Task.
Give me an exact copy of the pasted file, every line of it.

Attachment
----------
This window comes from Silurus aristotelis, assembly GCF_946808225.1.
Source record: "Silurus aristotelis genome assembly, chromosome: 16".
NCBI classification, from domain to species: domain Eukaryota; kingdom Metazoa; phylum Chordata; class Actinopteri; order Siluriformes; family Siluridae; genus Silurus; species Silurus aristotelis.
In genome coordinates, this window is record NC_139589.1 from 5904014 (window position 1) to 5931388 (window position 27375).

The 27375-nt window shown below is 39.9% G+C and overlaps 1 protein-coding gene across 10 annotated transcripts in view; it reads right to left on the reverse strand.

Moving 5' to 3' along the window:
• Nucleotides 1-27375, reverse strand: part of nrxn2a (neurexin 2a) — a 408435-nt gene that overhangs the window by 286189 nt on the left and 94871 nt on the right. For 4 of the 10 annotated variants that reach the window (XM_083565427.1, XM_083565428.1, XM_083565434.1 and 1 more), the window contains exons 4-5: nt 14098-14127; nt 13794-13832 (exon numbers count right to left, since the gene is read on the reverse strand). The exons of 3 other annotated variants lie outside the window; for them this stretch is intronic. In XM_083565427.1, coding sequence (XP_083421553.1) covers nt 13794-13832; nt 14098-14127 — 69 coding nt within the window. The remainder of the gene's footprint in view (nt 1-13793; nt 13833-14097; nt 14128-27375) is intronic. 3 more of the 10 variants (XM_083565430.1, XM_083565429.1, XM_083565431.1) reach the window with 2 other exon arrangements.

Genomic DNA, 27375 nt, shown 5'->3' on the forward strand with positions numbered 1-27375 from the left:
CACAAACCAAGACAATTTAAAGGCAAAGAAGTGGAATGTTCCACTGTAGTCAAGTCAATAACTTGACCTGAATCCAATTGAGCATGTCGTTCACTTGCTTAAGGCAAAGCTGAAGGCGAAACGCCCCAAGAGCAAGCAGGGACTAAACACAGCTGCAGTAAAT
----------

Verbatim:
This window comes from Silurus aristotelis, assembly GCF_946808225.1.
Source record: "Silurus aristotelis genome assembly, chromosome: 16".
NCBI classification, from domain to species: domain Eukaryota; kingdom Metazoa; phylum Chordata; class Actinopteri; order Siluriformes; family Siluridae; genus Silurus; species Silurus aristotelis.
In genome coordinates, this window is record NC_139589.1 from 5904014 (window position 1) to 5931388 (window position 27375).

The 27375-nt window shown below is 39.9% G+C and overlaps 1 protein-coding gene across 10 annotated transcripts in view; it reads right to left on the reverse strand.

Moving 5' to 3' along the window:
• Nucleotides 1-27375, reverse strand: part of nrxn2a (neurexin 2a) — a 408435-nt gene that overhangs the window by 286189 nt on the left and 94871 nt on the right. For 4 of the 10 annotated variants that reach the window (XM_083565427.1, XM_083565428.1, XM_083565434.1 and 1 more), the window contains exons 4-5: nt 14098-14127; nt 13794-13832 (exon numbers count right to left, since the gene is read on the reverse strand). The exons of 3 other annotated variants lie outside the window; for them this stretch is intronic. In XM_083565427.1, coding sequence (XP_083421553.1) covers nt 13794-13832; nt 14098-14127 — 69 coding nt within the window. The remainder of the gene's footprint in view (nt 1-13793; nt 13833-14097; nt 14128-27375) is intronic. 3 more of the 10 variants (XM_083565430.1, XM_083565429.1, XM_083565431.1) reach the window with 2 other exon arrangements.

Genomic DNA, 27375 nt, shown 5'->3' on the forward strand with positions numbered 1-27375 from the left:
CACAAACCAAGACAATTTAAAGGCAAAGAAGTGGAATGTTCCACTGTAGTCAAGTCAATAACTTGACCTGAATCCAATTGAGCATGTCGTTCACTTGCTTAAGGCAAAGCTGAAGGCGAAACGCCCCAAGAGCAAGCAGGGACTAAACACAGCTGCAGTAAAT